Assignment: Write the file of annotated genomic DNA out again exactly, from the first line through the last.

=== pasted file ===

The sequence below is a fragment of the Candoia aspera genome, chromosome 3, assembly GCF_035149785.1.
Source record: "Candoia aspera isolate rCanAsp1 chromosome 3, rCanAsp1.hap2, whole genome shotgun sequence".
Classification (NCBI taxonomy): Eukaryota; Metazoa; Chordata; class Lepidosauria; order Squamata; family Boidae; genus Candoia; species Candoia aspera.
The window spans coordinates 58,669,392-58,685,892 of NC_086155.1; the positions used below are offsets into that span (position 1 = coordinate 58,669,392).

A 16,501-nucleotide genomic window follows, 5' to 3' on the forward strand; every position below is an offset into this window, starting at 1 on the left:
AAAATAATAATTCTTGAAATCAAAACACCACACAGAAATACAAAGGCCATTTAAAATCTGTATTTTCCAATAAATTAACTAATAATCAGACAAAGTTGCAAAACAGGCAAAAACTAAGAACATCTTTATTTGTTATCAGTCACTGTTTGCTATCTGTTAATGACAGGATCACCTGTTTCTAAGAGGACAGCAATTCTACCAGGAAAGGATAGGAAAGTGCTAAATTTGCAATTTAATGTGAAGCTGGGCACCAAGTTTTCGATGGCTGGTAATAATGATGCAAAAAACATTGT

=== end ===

The sequence below is a fragment of the Candoia aspera genome, chromosome 3, assembly GCF_035149785.1.
Source record: "Candoia aspera isolate rCanAsp1 chromosome 3, rCanAsp1.hap2, whole genome shotgun sequence".
Classification (NCBI taxonomy): Eukaryota; Metazoa; Chordata; class Lepidosauria; order Squamata; family Boidae; genus Candoia; species Candoia aspera.
The window spans coordinates 58,669,392-58,685,892 of NC_086155.1; the positions used below are offsets into that span (position 1 = coordinate 58,669,392).

A 16,501-nucleotide genomic window follows, 5' to 3' on the forward strand; every position below is an offset into this window, starting at 1 on the left:
AAAATAATAATTCTTGAAATCAAAACACCACACAGAAATACAAAGGCCATTTAAAATCTGTATTTTCCAATAAATTAACTAATAATCAGACAAAGTTGCAAAACAGGCAAAAACTAAGAACATCTTTATTTGTTATCAGTCACTGTTTGCTATCTGTTAATGACAGGATCACCTGTTTCTAAGAGGACAGCAATTCTACCAGGAAAGGATAGGAAAGTGCTAAATTTGCAATTTAATGTGAAGCTGGGCACCAAGTTTTCGATGGCTGGTAATAATGATGCAAAAAACATTGT